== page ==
LONDON (Reuters) – Confidence among British consumers hit its highest level in 18 months in February, and there were fresh signs that companies have also become more positive since December’s election, surveys showed.
Market research firm GfK’s index of consumer confidence rose to -7 in February from -9 in January, its strongest since August 2018 and a touch higher than the median forecast of -8 in a Reuters poll of economists.
A measure of how willing people are to make major purchases such as a car rose sharply.
“The only ‘known unknown’ is the potential impact of coronavirus on behaviour, confidence and spending patterns,” Joe Staton, client strategy director at GfK, said. “This is a developing story, watch this space.”
A survey of British businesses published by Lloyds Bank showed overall business confidence remained at a 14-month high of 23%, after a run of five consecutive monthly increases.
Companies turned positive about Brexit for the first time since September 2018 and hiring intentions rose for a fourth month in a row.
Hann-Ju Ho, an economist at Lloyds Bank Commercial Banking, said the survey suggested Britain’s economy would grow slightly in the first quarter of 2020 after a flat final quarter of 2019.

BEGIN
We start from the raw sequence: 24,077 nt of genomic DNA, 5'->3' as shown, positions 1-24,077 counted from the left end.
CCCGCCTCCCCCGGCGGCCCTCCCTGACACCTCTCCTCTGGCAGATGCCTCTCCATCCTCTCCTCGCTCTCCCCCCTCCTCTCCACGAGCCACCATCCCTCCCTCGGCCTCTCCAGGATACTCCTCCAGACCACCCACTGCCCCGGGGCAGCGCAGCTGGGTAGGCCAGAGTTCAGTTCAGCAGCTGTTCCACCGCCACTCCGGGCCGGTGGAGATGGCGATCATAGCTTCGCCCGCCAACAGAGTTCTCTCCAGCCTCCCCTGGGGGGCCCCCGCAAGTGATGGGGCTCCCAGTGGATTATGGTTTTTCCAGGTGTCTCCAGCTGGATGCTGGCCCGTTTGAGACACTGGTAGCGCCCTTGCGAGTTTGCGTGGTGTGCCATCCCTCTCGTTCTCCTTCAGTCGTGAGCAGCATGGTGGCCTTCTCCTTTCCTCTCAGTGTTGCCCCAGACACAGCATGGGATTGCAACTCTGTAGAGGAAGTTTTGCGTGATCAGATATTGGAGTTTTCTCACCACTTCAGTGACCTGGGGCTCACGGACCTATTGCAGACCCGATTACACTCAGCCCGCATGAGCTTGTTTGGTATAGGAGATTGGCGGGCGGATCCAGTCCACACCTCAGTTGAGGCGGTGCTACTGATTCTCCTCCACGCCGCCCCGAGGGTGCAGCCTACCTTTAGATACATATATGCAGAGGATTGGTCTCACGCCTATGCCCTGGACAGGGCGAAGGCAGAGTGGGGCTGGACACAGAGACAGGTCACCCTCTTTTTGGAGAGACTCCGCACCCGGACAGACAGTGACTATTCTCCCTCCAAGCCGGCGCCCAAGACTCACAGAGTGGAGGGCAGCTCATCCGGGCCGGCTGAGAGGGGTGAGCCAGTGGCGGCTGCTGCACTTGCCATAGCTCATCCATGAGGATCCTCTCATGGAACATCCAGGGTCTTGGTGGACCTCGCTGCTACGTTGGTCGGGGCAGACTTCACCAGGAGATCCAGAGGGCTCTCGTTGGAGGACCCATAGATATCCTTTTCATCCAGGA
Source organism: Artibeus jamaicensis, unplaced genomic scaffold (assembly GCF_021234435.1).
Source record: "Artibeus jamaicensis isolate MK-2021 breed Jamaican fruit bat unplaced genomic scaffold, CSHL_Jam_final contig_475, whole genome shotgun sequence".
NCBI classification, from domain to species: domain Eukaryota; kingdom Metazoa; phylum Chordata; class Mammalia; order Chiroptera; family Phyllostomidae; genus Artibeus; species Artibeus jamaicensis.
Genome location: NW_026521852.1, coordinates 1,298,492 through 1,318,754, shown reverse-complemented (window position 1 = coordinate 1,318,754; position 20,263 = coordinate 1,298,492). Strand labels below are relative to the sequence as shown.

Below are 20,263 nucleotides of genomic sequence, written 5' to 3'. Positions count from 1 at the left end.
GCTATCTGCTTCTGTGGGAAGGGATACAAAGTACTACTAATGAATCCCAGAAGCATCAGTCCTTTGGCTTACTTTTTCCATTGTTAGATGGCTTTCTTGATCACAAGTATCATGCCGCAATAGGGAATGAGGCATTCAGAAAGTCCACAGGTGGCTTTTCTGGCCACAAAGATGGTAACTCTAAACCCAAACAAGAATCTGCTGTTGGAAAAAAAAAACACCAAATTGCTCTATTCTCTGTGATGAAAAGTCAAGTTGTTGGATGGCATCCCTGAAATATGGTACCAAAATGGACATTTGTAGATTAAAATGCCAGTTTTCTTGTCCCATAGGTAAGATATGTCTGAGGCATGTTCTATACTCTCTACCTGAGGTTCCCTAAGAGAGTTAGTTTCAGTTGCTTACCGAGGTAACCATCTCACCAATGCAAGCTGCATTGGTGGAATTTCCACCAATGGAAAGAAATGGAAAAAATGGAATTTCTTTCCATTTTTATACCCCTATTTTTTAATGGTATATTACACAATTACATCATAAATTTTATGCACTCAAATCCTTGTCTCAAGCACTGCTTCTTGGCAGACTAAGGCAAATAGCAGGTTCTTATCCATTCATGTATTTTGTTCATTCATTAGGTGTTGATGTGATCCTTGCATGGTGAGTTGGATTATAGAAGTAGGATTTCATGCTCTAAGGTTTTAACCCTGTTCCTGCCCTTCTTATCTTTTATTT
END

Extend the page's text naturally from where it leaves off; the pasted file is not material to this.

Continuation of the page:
The surveys echoed other gauges of the economy which have pointed to a pick-up since the Dec. 12 election in which Prime Minister Boris Johnson won a big majority in parliament.
His victory removed the prospect of further Brexit delays – Britain left the European Union on Jan. 31 – and meant no sharp political shift to the left under the opposition Labour Party.
Signs of optimism among companies and consumers dissuaded the Bank of England from cutting interest rates last month.
Also on Friday, the Confederation of British Industry said confidence in the country’s huge services industry had jumped over the past three months.
Optimism among business and professional services firms rose at the fastest pace since August 2015 and was up by the most for consumer services firms since February 2016, the CBI said, despite a fall in the amount of business.
Investment intentions improved across the sector.
“It’s probably too soon to say whether we’ve turned a corner, particularly as businesses will be increasingly mindful of the risks to the global economy of coronavirus,” Ben Jones, a CBI economist, said.